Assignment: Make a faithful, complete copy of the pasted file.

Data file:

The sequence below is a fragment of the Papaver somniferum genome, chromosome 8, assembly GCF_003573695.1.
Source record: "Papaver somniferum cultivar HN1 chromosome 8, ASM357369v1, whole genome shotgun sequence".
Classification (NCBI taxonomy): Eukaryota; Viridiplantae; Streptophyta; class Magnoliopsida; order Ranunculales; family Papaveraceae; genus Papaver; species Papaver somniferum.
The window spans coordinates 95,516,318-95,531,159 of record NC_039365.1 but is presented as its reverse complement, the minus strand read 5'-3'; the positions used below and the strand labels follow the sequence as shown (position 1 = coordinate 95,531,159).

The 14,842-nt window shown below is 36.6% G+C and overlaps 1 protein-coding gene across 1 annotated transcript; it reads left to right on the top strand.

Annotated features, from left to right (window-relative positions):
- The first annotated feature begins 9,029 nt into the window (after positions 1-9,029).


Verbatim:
The sequence below is a fragment of the Papaver somniferum genome, chromosome 8, assembly GCF_003573695.1.
Source record: "Papaver somniferum cultivar HN1 chromosome 8, ASM357369v1, whole genome shotgun sequence".
Classification (NCBI taxonomy): Eukaryota; Viridiplantae; Streptophyta; class Magnoliopsida; order Ranunculales; family Papaveraceae; genus Papaver; species Papaver somniferum.
The window spans coordinates 95,516,318-95,531,159 of record NC_039365.1 but is presented as its reverse complement, the minus strand read 5'-3'; the positions used below and the strand labels follow the sequence as shown (position 1 = coordinate 95,531,159).

The 14,842-nt window shown below is 36.6% G+C and overlaps 1 protein-coding gene across 1 annotated transcript; it reads left to right on the top strand.

Annotated features, from left to right (window-relative positions):
- The first annotated feature begins 9,029 nt into the window (after positions 1-9,029).